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Title: Strategic interactions in spot and forward electricity trading
Author: Koc, Veli
ISNI:       0000 0004 2724 3539
Awarding Body: Imperial College London
Current Institution: Imperial College London
Date of Award: 2012
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Two stylised facts in electricity markets complicate the determination of forward and spot price formation. Firstly, electricity markets are generally imperfect, so price formation is often a function of individual agent behaviour. Firms have strategic reasons to trade in the forward market because forward contracts improve firms' positions in the spot market. Theory usually takes the structural view of no arbitrage and risk neutrality in a Cournot equilibrium model between agents trading in the forward and spot market. With market players as risk neutral, the role of the forward premium in determining current spot price is not relevant. Secondly, electricity is essentially non-storable, so the cost-of-carry models for the links between forward and spot prices are not generally appropriate. Forward markets can be explained by the risk averse behaviour of the agents. With risk aversion and high volatility of the spot market, forward contracting allows agents, as price-takers, to hedge. With agents as price-takers, this theoretical analysis does not consider the role of the strategic interaction in determining spot prices. Both of these theoretical approaches lead to interesting conclusions and testable approaches. However, it is likely the assumption of risk neutrality in the former approach and the assumption of perfect competition in the latter frameworks are restrictive, since both risk aversion and market power appear to play a role in determining electricity prices. We apply a two-stage Cournot game where firms, with market power, are mean-variance optimizers. First, we model the production game and forward market equilibrium for two risk-averse firms and extend this for the ti firms case. Later we develop an empirical model to test some of the hypotheses that emerge from the theoretical analysis. We expect a repeated interaction game amongst power plants with the same economic characteristics would be expected to result in convergence of their offer prices. If offer prices do not converge, it raises interesting issues related to the sustainability of heterogeneous competitive strategies. We analyse the offer prices submitted to the UK Balancing Mechanism in 2008 by four coal-fired power stations, separately owned by British Energy (BE), EDF, E.ON and Drax to understand the forward and spot market interaction with market fundamentals.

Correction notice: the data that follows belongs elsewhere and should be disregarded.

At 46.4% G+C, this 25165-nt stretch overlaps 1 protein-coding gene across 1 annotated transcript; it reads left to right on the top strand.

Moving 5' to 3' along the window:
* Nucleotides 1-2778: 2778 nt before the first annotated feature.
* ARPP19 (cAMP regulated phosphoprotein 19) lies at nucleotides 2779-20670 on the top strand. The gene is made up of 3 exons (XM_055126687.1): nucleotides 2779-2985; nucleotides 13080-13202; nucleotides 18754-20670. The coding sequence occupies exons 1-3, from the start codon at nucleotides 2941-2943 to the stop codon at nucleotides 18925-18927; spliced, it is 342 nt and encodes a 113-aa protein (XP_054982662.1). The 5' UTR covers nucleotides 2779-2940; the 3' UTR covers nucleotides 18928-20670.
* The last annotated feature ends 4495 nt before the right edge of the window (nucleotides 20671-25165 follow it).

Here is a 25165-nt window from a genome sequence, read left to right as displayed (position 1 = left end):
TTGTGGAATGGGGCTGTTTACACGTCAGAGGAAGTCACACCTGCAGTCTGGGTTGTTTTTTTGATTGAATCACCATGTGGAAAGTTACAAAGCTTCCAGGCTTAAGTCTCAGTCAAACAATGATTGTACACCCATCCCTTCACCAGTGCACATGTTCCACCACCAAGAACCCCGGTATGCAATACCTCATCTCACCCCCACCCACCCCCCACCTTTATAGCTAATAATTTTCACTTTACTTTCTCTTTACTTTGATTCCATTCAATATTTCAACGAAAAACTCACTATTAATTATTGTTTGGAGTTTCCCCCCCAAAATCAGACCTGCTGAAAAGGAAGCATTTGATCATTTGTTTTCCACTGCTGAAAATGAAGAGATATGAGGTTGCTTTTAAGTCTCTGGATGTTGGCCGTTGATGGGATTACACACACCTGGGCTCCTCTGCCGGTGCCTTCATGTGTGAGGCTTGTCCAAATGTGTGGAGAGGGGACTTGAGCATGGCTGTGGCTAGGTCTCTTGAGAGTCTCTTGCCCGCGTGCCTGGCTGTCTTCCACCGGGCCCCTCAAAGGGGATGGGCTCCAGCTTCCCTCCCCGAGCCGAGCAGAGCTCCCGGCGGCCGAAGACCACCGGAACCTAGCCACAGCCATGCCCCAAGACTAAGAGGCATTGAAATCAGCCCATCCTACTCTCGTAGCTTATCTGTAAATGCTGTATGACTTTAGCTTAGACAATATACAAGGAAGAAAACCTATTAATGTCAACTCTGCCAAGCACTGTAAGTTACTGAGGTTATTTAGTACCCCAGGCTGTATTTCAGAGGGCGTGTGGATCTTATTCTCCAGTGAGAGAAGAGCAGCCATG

Supervisor: Not available Sponsor: Not available
Qualification Name: Thesis (Ph.D.) Qualification Level: Doctoral
EThOS ID:  DOI: Not available